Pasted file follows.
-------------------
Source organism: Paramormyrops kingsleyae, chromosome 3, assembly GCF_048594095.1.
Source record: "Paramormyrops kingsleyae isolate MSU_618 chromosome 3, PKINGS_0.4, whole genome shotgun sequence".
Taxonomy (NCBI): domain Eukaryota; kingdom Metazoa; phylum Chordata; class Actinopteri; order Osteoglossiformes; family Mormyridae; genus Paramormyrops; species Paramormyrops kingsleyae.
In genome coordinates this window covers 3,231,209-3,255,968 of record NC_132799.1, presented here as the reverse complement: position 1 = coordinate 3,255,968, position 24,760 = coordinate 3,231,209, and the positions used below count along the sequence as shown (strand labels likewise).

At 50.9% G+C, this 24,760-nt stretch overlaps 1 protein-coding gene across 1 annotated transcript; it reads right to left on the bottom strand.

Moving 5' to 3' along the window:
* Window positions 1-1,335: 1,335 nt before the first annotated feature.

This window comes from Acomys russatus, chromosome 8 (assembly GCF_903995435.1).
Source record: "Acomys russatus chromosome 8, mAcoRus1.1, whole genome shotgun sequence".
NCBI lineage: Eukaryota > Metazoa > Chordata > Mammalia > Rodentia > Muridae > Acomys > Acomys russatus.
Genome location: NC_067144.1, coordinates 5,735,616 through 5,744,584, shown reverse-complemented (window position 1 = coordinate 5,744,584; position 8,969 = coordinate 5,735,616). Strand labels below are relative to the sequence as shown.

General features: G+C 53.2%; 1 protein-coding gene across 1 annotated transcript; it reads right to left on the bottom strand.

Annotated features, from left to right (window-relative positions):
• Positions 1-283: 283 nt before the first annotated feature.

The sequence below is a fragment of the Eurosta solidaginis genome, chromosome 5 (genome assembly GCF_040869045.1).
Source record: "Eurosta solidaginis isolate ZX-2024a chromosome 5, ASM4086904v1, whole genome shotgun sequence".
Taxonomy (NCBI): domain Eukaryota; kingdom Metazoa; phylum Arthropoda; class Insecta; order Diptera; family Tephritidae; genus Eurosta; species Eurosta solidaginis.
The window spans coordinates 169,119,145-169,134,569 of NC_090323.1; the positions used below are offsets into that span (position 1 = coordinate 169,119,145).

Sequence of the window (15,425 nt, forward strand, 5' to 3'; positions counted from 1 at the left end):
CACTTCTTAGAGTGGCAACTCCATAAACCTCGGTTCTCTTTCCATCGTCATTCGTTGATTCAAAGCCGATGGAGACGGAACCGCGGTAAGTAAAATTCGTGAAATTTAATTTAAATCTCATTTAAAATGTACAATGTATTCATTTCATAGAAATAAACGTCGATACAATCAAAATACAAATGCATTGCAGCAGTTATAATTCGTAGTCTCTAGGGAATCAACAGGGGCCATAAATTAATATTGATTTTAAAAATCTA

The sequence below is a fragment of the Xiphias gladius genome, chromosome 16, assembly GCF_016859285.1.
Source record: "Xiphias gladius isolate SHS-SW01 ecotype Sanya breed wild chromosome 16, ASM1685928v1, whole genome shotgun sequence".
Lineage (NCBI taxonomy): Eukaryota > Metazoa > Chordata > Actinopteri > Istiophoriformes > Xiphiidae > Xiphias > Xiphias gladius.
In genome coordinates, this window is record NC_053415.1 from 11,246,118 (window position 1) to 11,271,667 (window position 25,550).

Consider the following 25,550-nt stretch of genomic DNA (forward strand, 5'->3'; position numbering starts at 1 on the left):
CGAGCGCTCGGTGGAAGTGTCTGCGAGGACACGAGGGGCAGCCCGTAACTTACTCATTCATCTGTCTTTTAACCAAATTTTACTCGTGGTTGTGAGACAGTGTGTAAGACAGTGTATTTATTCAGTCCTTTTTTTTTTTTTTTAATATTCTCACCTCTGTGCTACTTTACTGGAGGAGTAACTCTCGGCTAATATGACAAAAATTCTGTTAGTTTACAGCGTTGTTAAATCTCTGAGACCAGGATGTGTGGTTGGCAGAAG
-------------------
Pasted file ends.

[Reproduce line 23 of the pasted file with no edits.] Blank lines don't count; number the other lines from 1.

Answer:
Lineage (NCBI taxonomy): Eukaryota > Metazoa > Chordata > Actinopteri > Istiophoriformes > Xiphiidae > Xiphias > Xiphias gladius.